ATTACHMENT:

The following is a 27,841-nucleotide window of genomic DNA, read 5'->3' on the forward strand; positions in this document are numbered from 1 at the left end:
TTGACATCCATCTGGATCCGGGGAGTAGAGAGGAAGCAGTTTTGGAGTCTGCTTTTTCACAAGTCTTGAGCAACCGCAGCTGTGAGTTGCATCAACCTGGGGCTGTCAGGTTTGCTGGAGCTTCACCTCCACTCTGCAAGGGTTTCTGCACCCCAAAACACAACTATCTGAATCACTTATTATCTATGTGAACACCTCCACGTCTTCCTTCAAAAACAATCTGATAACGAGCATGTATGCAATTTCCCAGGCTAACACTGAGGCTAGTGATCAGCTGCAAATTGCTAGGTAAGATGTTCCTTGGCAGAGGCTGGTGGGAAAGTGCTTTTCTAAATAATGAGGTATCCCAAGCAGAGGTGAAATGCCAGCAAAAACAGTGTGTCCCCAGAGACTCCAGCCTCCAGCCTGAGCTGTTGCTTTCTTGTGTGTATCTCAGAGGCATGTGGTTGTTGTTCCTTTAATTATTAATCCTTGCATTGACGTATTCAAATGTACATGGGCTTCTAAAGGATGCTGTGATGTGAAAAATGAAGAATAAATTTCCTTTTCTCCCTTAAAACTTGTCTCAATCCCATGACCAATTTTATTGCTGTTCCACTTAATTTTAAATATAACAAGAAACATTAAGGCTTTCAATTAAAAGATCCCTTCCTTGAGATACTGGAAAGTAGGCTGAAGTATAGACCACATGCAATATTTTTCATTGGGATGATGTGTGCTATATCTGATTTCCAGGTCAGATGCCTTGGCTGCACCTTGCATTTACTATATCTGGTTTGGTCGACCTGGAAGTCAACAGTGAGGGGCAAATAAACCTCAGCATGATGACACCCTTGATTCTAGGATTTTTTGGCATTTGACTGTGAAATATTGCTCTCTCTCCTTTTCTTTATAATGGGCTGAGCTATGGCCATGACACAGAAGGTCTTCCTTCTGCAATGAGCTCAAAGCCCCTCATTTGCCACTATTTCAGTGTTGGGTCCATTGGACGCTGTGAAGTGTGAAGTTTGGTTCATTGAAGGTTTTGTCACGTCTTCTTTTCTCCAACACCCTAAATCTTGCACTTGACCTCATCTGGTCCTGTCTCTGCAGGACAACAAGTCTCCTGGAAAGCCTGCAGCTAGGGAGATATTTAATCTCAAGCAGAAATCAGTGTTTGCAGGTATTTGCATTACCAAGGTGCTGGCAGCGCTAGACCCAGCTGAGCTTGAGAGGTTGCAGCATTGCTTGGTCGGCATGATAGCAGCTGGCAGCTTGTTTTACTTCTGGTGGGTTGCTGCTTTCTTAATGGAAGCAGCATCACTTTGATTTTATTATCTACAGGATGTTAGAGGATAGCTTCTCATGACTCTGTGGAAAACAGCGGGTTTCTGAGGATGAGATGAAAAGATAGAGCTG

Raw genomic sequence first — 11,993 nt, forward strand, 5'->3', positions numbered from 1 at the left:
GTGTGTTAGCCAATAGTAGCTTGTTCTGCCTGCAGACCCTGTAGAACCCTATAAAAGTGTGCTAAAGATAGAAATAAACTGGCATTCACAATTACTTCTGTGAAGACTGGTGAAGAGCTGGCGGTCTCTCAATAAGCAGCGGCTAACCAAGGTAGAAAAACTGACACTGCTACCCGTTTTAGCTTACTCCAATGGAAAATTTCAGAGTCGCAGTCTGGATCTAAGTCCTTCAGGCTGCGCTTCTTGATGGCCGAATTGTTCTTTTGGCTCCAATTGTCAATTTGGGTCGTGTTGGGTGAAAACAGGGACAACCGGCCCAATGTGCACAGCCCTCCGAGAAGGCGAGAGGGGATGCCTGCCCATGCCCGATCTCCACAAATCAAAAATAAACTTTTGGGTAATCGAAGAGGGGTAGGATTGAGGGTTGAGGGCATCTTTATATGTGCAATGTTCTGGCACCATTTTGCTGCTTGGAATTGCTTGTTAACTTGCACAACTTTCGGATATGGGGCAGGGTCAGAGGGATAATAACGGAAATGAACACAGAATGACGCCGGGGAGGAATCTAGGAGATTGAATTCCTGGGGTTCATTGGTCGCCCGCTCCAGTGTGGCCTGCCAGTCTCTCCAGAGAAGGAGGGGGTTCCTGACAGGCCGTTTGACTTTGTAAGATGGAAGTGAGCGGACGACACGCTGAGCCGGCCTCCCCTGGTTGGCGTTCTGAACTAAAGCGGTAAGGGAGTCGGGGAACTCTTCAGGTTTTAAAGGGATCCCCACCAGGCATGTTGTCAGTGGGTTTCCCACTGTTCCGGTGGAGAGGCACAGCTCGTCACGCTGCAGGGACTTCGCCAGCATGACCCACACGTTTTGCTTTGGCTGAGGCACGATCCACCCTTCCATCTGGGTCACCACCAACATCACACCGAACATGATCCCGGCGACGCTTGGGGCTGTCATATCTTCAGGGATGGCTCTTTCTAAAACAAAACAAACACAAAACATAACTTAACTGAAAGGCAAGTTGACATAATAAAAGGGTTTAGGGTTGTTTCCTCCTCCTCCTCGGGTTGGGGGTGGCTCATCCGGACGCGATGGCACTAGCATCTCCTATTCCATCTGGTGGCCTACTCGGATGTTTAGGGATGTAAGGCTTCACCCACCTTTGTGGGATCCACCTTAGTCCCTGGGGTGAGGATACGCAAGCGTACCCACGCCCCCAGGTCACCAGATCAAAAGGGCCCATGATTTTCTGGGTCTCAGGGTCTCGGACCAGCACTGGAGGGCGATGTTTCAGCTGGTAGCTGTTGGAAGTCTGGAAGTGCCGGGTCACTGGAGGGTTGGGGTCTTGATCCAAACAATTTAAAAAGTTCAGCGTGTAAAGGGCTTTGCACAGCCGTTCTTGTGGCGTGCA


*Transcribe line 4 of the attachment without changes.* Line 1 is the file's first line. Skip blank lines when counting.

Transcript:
GTGTGTTAGCCAATAGTAGCTTGTTCTGCCTGCAGACCCTGTAGAACCCTATAAAAGTGTGCTAAAGATAGAAATAAACTGGCATTCACAATTACTTCTGTGAAGACTGGTGAAGAGCTGGCGGTCTCTCAATAAGCAGCGGCTAACCAAGGTAGAAAAACTGACACTGCTACCCGTTTTAGCTTACTCCAATGGAAAATTTCAGAGTCGCAGTCTGGATCTAAGTCCTTCAGGCTGCGCTTCTTGATGGCCGAATTGTTCTTTTGGCTCCAATTGTCAATTTGGGTCGTGTTGGGTGAAAACAGGGACAACCGGCCCAATGTGCACAGCCCTCCGAGAAGGCGAGAGGGGATGCCTGCCCATGCCCGATCTCCACAAATCAAAAATAAACTTTTGGGTAATCGAAGAGGGGTAGGATTGAGGGTTGAGGGCATCTTTATATGTGCAATGTTCTGGCACCATTTTGCTGCTTGGAATTGCTTGTTAACTTGCACAACTTTCGGATATGGGGCAGGGTCAGAGGGATAATAACGGAAATGAACACAGAATGACGCCGGGGAGGAATCTAGGAGATTGAATTCCTGGGGTTCATTGGTCGCCCGCTCCAGTGTGGCCTGCCAGTCTCTCCAGAGAAGGAGGGGGTTCCTGACAGGCCGTTTGACTTTGTAAGATGGAAGTGAGCGGACGACACGCTGAGCCGGCCTCCCCTGGTTGGCGTTCTGAACTAAAGCGGTAAGGGAGTCGGGGAACTCTTCAGGTTTTAAAGGGATCCCCACCAGGCATGTTGTCAGTGGGTTTCCCACTGTTCCGGTGGAGAGGCACAGCTCGTCACGCTGCAGGGACTTCGCCAGCATGACCCACACGTTTTGCTTTGGCTGAGGCACGATCCACCCTTCCATCTGGGTCACCACCAACATCACACCGAACATGATCCCGGCGACGCTTGGGGCTGTCATATCTTCAGGGATGGCTCTTTCTAAAACAAAACAAACACAAAACATAACTTAACTGAAAGGCAAGTTGACATAATAAAAGGGTTTAGGGTTGTTTCCTCCTCCTCCTCGGGTTGGGGGTGGCTCATCCGGACGCGATGGCACTAGCATCTCCTATTCCATCTGGTGGCCTACTCGGATGTTTAGGGATGTAAGGCTTCACCCACCTTTGTGGGATCCACCTTAGTCCCTGGGGTGAGGATACGCAAGCGTACCCACGCCCCCAGGTCACCAGATCAAAAGGGCCCATGATTTTCTGGGTCTCAGGGTCTCGGACCAGCACTGGAGGGCGATGTTTCAGCTGGTAGCTGTTGGAAGTCTGGAAGTGCCGGGTCACTGGAGGGTTGGGGTCTTGATCCAAACAATTTAAAAAGTTCAGCGTGTAAAGGGCTTTGCACAGCCGTTCTTGTGGCGTGCA